Align your dental staff's values with your own, and motivation is easy
Values have a major influence on a person’s behavior and attitude, and serve as broad guidelines in all situations. When a staff’s values are aligned with the dentist's, the rest comes easily.
The definition of a “typical dental practice” has recently evolved. Now, dentists can think beyond the single-doctor office with three or four operatories, and shape their practice however they see fit. Overall, the dental field has experienced a shift from this typical model to a diverse array of structures that better suit the needs of patients, staff, and dentists’ ambition. The paradigm shift allows for multi-chair and multi-doctor practices, with flexible hours and innovative services. While dentists may develop a new dental practice model in response to internal and external forces, the one thing that remains the same throughout is a practice’s core values. When a practice shares a set of common values, everything else will come easily.
This website has featured a number of articles on staff motivation, an issue that all private practitioners experiment with. Authors have recommended a number of good ways to keep a staff motivated, including compensation,behavioral profiling,bonus systems, communication skills, having staff help with planning, and continuing education. Any dentist who wants a happy, prosperous practice should explore all of these motivational tools. Unfortunately, these tools will work short-term at best, or fall on deaf ears at worst, if the members of the practice do not share in your values. If you’re working with a staff that innately strives for the same goals, then your practice can achieve positive success without relying on the motivational apple on a stick.
So, what are values? According to BusinessDictionary.com, values are “lasting beliefs or ideals shared by the members of a culture about what is good or bad and desirable or undesirable.” Values have a major influence on a person’s behavior and attitude, and serve as broad guidelines in all situations. Randy Ross and David Salyers defined values with a different angle in their book, “Remarkable!,” as the way one sees the world.
When a staff’s values are aligned, the rest comes easily. Compensation packages are readily accepted, practice philosophies are easily agreed upon, bonus packages are appreciated and not expected, continuing education opportunities are anticipated rather than seen as a burden, staff turnover is greatly reduced, and teams accomplish more than anyone thought possible. Value alignment in an office is the “Holy Grail “of practice management.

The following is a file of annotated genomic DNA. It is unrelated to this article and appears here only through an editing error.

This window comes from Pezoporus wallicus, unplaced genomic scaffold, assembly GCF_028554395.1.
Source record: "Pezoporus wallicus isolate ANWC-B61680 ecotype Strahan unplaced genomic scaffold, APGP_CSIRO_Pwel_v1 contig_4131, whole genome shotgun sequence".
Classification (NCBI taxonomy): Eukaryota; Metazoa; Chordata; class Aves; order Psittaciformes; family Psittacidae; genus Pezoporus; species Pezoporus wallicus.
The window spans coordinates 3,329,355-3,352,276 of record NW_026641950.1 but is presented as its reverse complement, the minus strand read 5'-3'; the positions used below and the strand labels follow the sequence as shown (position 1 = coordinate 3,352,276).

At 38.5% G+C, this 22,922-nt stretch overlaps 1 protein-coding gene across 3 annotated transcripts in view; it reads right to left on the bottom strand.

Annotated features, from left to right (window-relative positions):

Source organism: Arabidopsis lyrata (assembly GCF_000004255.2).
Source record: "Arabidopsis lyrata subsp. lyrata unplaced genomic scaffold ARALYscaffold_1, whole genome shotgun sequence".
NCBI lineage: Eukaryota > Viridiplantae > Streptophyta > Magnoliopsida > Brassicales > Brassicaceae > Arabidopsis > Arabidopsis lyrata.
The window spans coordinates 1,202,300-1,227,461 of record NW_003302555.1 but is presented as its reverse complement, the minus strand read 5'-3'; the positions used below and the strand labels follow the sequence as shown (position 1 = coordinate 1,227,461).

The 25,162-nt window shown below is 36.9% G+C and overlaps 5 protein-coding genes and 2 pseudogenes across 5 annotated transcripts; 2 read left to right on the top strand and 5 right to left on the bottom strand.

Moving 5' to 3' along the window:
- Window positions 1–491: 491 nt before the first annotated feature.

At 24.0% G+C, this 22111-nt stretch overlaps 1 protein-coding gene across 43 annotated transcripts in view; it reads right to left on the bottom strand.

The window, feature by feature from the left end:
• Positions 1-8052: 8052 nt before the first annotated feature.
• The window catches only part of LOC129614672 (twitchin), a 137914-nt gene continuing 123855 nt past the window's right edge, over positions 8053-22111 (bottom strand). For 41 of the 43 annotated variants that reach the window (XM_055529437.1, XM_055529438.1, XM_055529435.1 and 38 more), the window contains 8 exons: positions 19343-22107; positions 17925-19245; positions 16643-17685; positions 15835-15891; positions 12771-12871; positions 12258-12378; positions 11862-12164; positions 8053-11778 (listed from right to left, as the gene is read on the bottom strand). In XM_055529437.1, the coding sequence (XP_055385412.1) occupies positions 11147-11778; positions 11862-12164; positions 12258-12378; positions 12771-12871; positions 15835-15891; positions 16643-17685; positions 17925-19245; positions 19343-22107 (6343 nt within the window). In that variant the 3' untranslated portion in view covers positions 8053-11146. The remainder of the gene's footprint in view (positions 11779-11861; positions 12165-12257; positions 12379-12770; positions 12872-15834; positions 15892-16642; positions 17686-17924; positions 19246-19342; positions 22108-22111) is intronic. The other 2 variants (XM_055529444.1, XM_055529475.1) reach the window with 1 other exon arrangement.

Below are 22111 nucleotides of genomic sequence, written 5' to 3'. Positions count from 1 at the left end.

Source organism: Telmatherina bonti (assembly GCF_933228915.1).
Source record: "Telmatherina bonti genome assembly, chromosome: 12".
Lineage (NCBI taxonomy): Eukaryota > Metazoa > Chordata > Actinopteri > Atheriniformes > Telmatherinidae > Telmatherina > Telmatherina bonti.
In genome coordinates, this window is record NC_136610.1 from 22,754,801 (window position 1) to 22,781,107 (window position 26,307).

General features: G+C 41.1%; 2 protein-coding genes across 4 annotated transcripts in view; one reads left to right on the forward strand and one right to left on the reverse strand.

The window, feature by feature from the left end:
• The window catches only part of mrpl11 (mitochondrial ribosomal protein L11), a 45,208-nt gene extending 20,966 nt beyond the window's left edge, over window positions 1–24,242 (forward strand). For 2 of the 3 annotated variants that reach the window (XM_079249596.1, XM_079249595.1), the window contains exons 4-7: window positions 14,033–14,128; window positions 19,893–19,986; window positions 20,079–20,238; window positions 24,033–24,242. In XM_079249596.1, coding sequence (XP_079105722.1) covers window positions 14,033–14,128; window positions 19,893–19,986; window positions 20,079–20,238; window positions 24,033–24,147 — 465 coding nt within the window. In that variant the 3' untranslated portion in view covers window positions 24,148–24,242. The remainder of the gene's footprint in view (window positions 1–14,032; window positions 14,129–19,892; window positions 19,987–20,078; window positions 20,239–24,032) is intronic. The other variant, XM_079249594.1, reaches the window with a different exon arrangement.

Modern employees want to make an impact in the world. The dentist can create an environment for employees to make a greater impact on treatment. Train your assistant to make beautiful temporary crowns, how semi-adjustable articulators work, or take your assistants to continuing education to explain the rationale for treatment. In essence, make your assistants partners in treatment, not merely observers with suction tips in their hands. Opportunity for impact should not be limited to the treatment area. Front office staff should be continually trained to become experts in the administrative tools necessary in this ever-changing industry. Not only will your practice become more efficient, your staff will have a higher sense of esteem.
People who are driven by something from within can achieve great things. Have you ever noticed how the charitable organization you’re involved in is able to fundraise more money every year? How does that civic group you’ve stayed with over the years continue to build new initiatives that people truly care about? It is amazing what volunteers can do when they’re driven by passion. That gut feeling that tells people they’re doing good things and fuels their passion to do more is based in an individual’s values.
In 2012, 6,000 people donated 239,000 hours to maintain, repair, and operate the Appalachian Trail. More than one million volunteers provide leadership for the Boy Scouts of America programs per year, each averaging 20 hours per month of unpaid time. Also, volunteers operate 71% of the fire departments across the country. The good values in people’s hearts drive them to find causes they care about to perform extraordinary work for no pay.